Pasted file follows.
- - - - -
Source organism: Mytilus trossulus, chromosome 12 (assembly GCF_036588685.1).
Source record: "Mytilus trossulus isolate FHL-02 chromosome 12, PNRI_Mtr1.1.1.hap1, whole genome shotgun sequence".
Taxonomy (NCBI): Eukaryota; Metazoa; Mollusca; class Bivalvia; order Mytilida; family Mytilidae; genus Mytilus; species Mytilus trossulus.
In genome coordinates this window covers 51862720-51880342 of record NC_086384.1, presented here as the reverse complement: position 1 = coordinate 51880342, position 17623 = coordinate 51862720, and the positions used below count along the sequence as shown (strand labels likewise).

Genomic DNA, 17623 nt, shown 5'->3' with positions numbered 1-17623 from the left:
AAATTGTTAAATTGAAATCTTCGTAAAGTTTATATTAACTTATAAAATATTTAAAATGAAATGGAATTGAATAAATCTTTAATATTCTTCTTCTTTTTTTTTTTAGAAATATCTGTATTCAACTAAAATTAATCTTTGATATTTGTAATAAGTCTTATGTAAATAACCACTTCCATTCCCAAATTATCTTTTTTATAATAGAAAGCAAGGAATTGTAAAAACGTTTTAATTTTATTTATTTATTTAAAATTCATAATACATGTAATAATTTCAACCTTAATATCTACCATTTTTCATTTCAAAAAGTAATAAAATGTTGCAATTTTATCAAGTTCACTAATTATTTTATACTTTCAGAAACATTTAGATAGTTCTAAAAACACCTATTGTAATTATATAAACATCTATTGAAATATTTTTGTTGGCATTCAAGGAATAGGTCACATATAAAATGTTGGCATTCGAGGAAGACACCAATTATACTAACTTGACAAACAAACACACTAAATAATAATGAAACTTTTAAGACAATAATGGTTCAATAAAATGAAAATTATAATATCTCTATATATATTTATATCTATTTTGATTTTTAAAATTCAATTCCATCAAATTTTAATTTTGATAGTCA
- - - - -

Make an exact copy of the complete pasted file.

Source organism: Mytilus trossulus, chromosome 12 (assembly GCF_036588685.1).
Source record: "Mytilus trossulus isolate FHL-02 chromosome 12, PNRI_Mtr1.1.1.hap1, whole genome shotgun sequence".
Taxonomy (NCBI): Eukaryota; Metazoa; Mollusca; class Bivalvia; order Mytilida; family Mytilidae; genus Mytilus; species Mytilus trossulus.
In genome coordinates this window covers 51862720-51880342 of record NC_086384.1, presented here as the reverse complement: position 1 = coordinate 51880342, position 17623 = coordinate 51862720, and the positions used below count along the sequence as shown (strand labels likewise).

Genomic DNA, 17623 nt, shown 5'->3' with positions numbered 1-17623 from the left:
AAATTGTTAAATTGAAATCTTCGTAAAGTTTATATTAACTTATAAAATATTTAAAATGAAATGGAATTGAATAAATCTTTAATATTCTTCTTCTTTTTTTTTTTAGAAATATCTGTATTCAACTAAAATTAATCTTTGATATTTGTAATAAGTCTTATGTAAATAACCACTTCCATTCCCAAATTATCTTTTTTATAATAGAAAGCAAGGAATTGTAAAAACGTTTTAATTTTATTTATTTATTTAAAATTCATAATACATGTAATAATTTCAACCTTAATATCTACCATTTTTCATTTCAAAAAGTAATAAAATGTTGCAATTTTATCAAGTTCACTAATTATTTTATACTTTCAGAAACATTTAGATAGTTCTAAAAACACCTATTGTAATTATATAAACATCTATTGAAATATTTTTGTTGGCATTCAAGGAATAGGTCACATATAAAATGTTGGCATTCGAGGAAGACACCAATTATACTAACTTGACAAACAAACACACTAAATAATAATGAAACTTTTAAGACAATAATGGTTCAATAAAATGAAAATTATAATATCTCTATATATATTTATATCTATTTTGATTTTTAAAATTCAATTCCATCAAATTTTAATTTTGATAGTCA